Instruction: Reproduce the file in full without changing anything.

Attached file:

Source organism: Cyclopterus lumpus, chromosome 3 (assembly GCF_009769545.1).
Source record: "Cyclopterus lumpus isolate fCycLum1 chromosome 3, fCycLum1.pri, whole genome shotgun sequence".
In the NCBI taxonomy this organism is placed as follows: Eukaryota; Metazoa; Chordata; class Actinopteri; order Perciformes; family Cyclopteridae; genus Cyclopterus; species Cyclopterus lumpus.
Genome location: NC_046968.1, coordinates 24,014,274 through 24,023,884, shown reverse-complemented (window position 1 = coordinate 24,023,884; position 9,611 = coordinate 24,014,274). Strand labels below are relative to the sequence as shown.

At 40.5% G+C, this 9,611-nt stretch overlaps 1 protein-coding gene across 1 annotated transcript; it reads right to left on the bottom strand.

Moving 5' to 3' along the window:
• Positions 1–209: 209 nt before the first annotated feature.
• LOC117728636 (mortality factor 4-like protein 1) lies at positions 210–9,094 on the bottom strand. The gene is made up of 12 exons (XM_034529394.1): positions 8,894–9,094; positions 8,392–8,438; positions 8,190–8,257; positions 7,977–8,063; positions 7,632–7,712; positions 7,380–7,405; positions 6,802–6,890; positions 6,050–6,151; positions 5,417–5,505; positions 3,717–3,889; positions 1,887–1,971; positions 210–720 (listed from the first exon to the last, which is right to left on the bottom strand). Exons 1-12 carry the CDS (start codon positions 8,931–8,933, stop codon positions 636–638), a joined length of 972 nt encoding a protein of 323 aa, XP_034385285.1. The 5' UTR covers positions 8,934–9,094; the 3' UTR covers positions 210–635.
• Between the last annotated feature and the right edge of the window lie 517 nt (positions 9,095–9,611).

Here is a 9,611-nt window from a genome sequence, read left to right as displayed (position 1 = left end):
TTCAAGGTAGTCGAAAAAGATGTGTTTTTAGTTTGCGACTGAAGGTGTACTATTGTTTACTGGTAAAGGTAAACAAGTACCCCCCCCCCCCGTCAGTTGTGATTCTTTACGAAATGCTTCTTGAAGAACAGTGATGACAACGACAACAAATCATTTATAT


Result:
Source organism: Cyclopterus lumpus, chromosome 3 (assembly GCF_009769545.1).
Source record: "Cyclopterus lumpus isolate fCycLum1 chromosome 3, fCycLum1.pri, whole genome shotgun sequence".
In the NCBI taxonomy this organism is placed as follows: Eukaryota; Metazoa; Chordata; class Actinopteri; order Perciformes; family Cyclopteridae; genus Cyclopterus; species Cyclopterus lumpus.
Genome location: NC_046968.1, coordinates 24,014,274 through 24,023,884, shown reverse-complemented (window position 1 = coordinate 24,023,884; position 9,611 = coordinate 24,014,274). Strand labels below are relative to the sequence as shown.

At 40.5% G+C, this 9,611-nt stretch overlaps 1 protein-coding gene across 1 annotated transcript; it reads right to left on the bottom strand.

Moving 5' to 3' along the window:
• Positions 1–209: 209 nt before the first annotated feature.
• LOC117728636 (mortality factor 4-like protein 1) lies at positions 210–9,094 on the bottom strand. The gene is made up of 12 exons (XM_034529394.1): positions 8,894–9,094; positions 8,392–8,438; positions 8,190–8,257; positions 7,977–8,063; positions 7,632–7,712; positions 7,380–7,405; positions 6,802–6,890; positions 6,050–6,151; positions 5,417–5,505; positions 3,717–3,889; positions 1,887–1,971; positions 210–720 (listed from the first exon to the last, which is right to left on the bottom strand). Exons 1-12 carry the CDS (start codon positions 8,931–8,933, stop codon positions 636–638), a joined length of 972 nt encoding a protein of 323 aa, XP_034385285.1. The 5' UTR covers positions 8,934–9,094; the 3' UTR covers positions 210–635.
• Between the last annotated feature and the right edge of the window lie 517 nt (positions 9,095–9,611).

Here is a 9,611-nt window from a genome sequence, read left to right as displayed (position 1 = left end):
TTCAAGGTAGTCGAAAAAGATGTGTTTTTAGTTTGCGACTGAAGGTGTACTATTGTTTACTGGTAAAGGTAAACAAGTACCCCCCCCCCCCGTCAGTTGTGATTCTTTACGAAATGCTTCTTGAAGAACAGTGATGACAACGACAACAAATCATTTATAT